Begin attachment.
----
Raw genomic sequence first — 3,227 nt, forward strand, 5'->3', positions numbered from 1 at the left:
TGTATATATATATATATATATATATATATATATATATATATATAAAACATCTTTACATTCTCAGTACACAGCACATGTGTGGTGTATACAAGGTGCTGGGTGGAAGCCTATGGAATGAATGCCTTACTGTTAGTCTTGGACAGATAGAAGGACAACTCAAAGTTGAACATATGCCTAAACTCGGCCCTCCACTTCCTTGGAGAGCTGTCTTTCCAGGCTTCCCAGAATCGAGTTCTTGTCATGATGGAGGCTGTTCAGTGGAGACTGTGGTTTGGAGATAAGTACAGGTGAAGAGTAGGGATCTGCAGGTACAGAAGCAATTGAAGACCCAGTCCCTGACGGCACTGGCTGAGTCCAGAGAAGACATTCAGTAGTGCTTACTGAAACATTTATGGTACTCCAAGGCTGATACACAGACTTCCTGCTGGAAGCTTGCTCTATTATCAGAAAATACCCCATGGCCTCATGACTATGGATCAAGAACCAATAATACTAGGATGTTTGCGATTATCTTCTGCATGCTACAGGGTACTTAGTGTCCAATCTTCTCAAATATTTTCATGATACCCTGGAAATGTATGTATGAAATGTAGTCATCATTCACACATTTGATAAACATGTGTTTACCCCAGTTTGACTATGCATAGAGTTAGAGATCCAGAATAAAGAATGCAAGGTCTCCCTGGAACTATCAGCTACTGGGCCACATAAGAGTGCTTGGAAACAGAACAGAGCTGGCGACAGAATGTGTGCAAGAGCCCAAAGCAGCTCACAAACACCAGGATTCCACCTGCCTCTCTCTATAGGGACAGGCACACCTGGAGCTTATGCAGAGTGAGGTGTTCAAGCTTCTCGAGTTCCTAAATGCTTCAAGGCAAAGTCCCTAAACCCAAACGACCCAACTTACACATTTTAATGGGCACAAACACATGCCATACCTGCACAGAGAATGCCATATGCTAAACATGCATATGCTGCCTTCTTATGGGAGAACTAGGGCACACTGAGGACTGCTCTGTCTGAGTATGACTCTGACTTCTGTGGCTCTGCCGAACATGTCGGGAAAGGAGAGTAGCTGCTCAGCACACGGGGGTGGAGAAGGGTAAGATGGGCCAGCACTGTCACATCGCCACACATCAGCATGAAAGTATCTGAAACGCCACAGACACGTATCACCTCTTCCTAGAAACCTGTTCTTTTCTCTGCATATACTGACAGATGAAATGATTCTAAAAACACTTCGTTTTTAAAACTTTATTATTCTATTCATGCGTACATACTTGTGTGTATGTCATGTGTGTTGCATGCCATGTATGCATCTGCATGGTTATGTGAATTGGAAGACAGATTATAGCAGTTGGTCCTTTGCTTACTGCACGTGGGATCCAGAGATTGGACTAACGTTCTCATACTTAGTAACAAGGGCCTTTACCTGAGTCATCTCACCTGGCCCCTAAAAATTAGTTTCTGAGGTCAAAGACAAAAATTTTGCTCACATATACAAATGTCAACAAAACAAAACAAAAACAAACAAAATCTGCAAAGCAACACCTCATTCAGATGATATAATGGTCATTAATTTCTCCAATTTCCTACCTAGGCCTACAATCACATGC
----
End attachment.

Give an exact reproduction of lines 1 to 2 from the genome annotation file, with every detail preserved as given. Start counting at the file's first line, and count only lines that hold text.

Raw genomic sequence first — 3,227 nt, forward strand, 5'->3', positions numbered from 1 at the left:
TGTATATATATATATATATATATATATATATATATATATATATAAAACATCTTTACATTCTCAGTACACAGCACATGTGTGGTGTATACAAGGTGCTGGGTGGAAGCCTATGGAATGAATGCCTTACTGTTAGTCTTGGACAGATAGAAGGACAACTCAAAGTTGAACATATGCCTAAACTCGGCCCTCCACTTCCTTGGAGAGCTGTCTTTCCAGGCTTCCCAGAATCGAGTTCTTGTCATGATGGAGGCTGTTCAGTGGAGACTGTGGTTTGGAGATAAGTACAGGTGAAGAGTAGGGATCTGCAGGTACAGAAGCAATTGAAGACCCAGTCCCTGACGGCACTGGCTGAGTCCAGAGAAGACATTCAGTAGTGCTTACTGAAACATTTATGGTACTCCAAGGCTGATACACAGACTTCCTGCTGGAAGCTTGCTCTATTATCAGAAAATACCCCATGGCCTCATGACTATGGATCAAGAACCAATAATACTAGGATGTTTGCGATTATCTTCTGCATGCTACAGGGTACTTAGTGTCCAATCTTCTCAAATATTTTCATGATACCCTGGAAATGTATGTATGAAATGTAGTCATCATTCACACATTTGATAAACATGTGTTTACCCCAGTTTGACTATGCATAGAGTTAGAGATCCAGAATAAAGAATGCAAGGTCTCCCTGGAACTATCAGCTACTGGGCCACATAAGAGTGCTTGGAAACAGAACAGAGCTGGCGACAGAATGTGTGCAAGAGCCCAAAGCAGCTCACAAACACCAGGATTCCACCTGCCTCTCTCTATAGGGACAGGCACACCTGGAGCTTATGCAGAGTGAGGTGTTCAAGCTTCTCGAGTTCCTAAATGCTTCAAGGCAAAGTCCCTAAACCCAAACGACCCAACTTACACATTTTAATGGGCACAAACACATGCCATACCTGCACAGAGAATGCCATATGCTAAACATGCATATGCTGCCTTCTTATGGGAGAACTAGGGCACACTGAGGACTGCTCTGTCTGAGTATGACTCTGACTTCTGTGGCTCTGCCGAACATGTCGGGAAAGGAGAGTAGCTGCTCAGCACACGGGGGTGGAGAAGGGTAAGATGGGCCAGCACTGTCACATCGCCACACATCAGCATGAAAGTATCTGAAACGCCACAGACACGTATCACCTCTTCCTAGAAACCTGTTCTTTTCTCTGCATATACTGACAGATGAAATGATTCTAAAAACACTTCGTTTTTAAAACTTTATTATTCTATTCATGCGTACATACTTGTGTGTATGTCATGTGTGTTGCATGCCATGTATGCATCTGCATGGTTATGTGAATTGGAAGACAGATTATAGCAGTTGGTCCTTTGCTTACTGCACGTGGGATCCAGAGATTGGACTAACGTTCTCATACTTAGTAACAAGGGCCTTTACCTGAGTCATCTCACCTGGCCCCTAAAAATTAGTTTCTGAGGTCAAAGACAAAAATTTTGCTCACATATACAAATGTCAACAAAACAAAACAAAAACAAACAAAATCTGCAAAGCAACACCTCATTCAGATGATATAATGGTCATTAATTTCTCCAATTTCCTACCTAGGCCTACAATCACATGC